- BOTTOM LINE: A Decently Engaging Native Crime Comedy After A Gap
|Platform: ZEE5||Genre: Comedy/Crime|
What Is the Story About?
A gang led by a determined con man, a politician whose father is on a wheel-chair with paralyses and a foreign national are all after a painting. What is so special about and who get it in the end? How these various worlds of the characters intertwine with each other is what the series is all about?
There is no definite single performer who can be termed as the lead in Topless. Harish Uttaman had that scope, but without getting into spoilers, we have to say, it fizzles out.
Dinesh Mohan is credited as the creator of the show. There are no particular credits to director individually for an episode or a few of them. As a creator, Dinesh Mohan has done an excellent job in getting the right output for his series.
The plot of Topless is simple, and as we mentioned in the trailer talk, it has become a staple plot lien for beginning in the web series space. However, not all have been successful in getting the crime caper genre right. Some are frustratingly bad whereas others fizzle out too soon after beginning with a lot of promise. Topless is somewhere in between. It has got most of the aspect right but loses on in crucial moments.
Topless begins haphazardly. It takes time to settle in the narrative and get into the groove. The multiple tracks and introduction to various characters and all look so derivate and confusing initially. There is also a persisting problem with the overall tone, as well. The jump from comedy to serious and back is a bit iffy.
However, right at the ending segment of the opening episode itself, we know it might not be a total disaster, after all. The surprise ending of the first episode instantly makes one move to the next one. Once we get into the middle of the second episode, everything seems clear, and the narrative starts to engage. A lot of the credit should go to taut direction and screenplay. The latter, especially, is well-done and hold the things together.
Things go well until the penultimate episode, where we start to feel a sense of the shift in momentum. Somewhere the spark seems to have gone off, and there appears to be an effort to get things wrapped up hurriedly. The ‘destiny’ angle doesn’t work and comes across as cop-out rather than something well-though. The many apparent inspirations become more and more evident as we reach the end.
Still, within the predictable premise, Topless is a neatly done crime caper with some hilariously done sequences. A tight screenplay and decent writing make it is a breezy one time watch. Do give it a try.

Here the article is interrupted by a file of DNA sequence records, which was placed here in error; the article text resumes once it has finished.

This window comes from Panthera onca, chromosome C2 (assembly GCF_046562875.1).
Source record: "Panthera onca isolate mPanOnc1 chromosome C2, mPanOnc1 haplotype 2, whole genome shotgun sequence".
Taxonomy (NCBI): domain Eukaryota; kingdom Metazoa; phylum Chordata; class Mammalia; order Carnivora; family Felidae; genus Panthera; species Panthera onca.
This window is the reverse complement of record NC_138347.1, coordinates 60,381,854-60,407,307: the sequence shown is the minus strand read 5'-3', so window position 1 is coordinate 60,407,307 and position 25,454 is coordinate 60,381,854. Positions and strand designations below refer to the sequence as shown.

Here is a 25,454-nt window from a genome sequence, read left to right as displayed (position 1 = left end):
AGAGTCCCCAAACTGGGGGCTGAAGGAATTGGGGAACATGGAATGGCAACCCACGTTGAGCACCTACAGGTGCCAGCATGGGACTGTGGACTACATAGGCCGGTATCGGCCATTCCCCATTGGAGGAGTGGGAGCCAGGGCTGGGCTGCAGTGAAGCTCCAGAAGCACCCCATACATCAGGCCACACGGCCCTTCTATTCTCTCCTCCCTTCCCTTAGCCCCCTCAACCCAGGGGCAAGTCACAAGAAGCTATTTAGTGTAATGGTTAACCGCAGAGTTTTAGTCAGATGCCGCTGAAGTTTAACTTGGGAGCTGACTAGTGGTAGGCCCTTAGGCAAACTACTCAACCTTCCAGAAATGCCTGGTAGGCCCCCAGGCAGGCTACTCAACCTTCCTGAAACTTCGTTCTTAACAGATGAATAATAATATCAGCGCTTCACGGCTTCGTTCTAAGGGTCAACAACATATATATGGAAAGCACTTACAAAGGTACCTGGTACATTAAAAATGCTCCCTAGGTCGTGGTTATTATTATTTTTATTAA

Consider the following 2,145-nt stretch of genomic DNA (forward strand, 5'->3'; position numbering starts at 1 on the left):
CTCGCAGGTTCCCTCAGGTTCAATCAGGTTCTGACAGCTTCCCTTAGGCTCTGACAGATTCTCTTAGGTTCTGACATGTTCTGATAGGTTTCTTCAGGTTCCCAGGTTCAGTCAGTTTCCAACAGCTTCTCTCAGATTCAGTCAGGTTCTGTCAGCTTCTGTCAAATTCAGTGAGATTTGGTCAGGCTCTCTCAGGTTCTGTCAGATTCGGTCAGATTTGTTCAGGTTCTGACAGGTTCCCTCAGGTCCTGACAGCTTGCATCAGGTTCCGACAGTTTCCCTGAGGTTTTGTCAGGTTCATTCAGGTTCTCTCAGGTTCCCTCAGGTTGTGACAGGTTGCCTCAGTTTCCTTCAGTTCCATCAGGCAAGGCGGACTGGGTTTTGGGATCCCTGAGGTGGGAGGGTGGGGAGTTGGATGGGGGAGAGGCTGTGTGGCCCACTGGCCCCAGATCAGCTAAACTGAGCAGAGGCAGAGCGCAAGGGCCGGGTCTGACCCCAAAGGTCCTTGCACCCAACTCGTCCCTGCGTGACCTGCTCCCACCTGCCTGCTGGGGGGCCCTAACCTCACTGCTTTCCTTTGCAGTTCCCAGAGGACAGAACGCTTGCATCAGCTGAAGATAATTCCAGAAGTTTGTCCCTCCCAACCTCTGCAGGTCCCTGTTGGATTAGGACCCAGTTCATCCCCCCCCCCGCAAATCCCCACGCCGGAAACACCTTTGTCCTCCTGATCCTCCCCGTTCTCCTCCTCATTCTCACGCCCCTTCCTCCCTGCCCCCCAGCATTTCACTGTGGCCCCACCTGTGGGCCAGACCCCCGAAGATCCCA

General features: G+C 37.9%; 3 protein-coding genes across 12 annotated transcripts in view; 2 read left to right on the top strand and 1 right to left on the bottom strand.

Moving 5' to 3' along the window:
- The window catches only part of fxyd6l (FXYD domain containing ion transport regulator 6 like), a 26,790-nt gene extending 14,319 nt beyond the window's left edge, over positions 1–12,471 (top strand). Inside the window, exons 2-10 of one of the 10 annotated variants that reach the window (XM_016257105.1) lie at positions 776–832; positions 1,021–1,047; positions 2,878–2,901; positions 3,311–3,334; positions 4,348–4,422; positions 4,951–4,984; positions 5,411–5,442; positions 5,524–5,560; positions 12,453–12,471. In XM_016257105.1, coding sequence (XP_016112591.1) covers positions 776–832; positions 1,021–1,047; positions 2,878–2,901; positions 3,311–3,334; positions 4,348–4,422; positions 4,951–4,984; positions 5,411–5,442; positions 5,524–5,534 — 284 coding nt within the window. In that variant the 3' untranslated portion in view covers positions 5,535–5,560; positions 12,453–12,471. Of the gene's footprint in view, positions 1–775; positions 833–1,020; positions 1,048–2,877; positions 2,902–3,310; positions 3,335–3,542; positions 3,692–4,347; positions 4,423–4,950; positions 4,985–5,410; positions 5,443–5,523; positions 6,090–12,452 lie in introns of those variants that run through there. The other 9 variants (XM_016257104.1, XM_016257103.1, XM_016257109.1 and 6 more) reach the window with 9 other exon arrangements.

Instead of individual actors, we can see them as set or groups. There are four groups in the series. The boy’s group can be seen as the ‘hero’ collectively. They have differences, but everything is buried eventually. It is for this lot that Harish Utthaman could have been projected as a lead. Unfortunately, that doesn’t happen. Among the rest, Gokul Anand easily has the best screen presence. His character begins well but ends disappointingly. It leaves him making no impact in the end. Geevi, Anthony Felix and Rohit Muralidharam are alright.
The second set is the gangsters, where Arun Alexander has a double role. He is adequate in the parts given to him. The third gang involves a politician and his father and son. Guru Somasundaram easily stands out among them. Finally, the last one is the foreign national and local aid played by Basak Gaziler Prasad and Regin Rose. The former tries hard to play a hardball whereas the latter is effortless doing the ‘scheming’ support part.
The rest are also decent, but with much lesser screen time. Still, a couple in the gangster gang manage to impress. The hyperactive guy, for instance, who has a connection with the political group has a few hilarious moments.
Music and Other Departments?
Music by Amrit Rao is par for course for the series and crime capers in general. There is nothing unique or standout to remember, but it works mighty fine within the narrative. The cinematography, colour grading is excellently done for a low budget production. The editing is slick, mostly. The writing is more than decent. The effort is visible, and it helps a lot in elevating Topless from many others in its space.
Gets Muddled Narratively, At Times
Did I Enjoy It?
Will You Recommend It?
Topless Review by Siddartha Toleti
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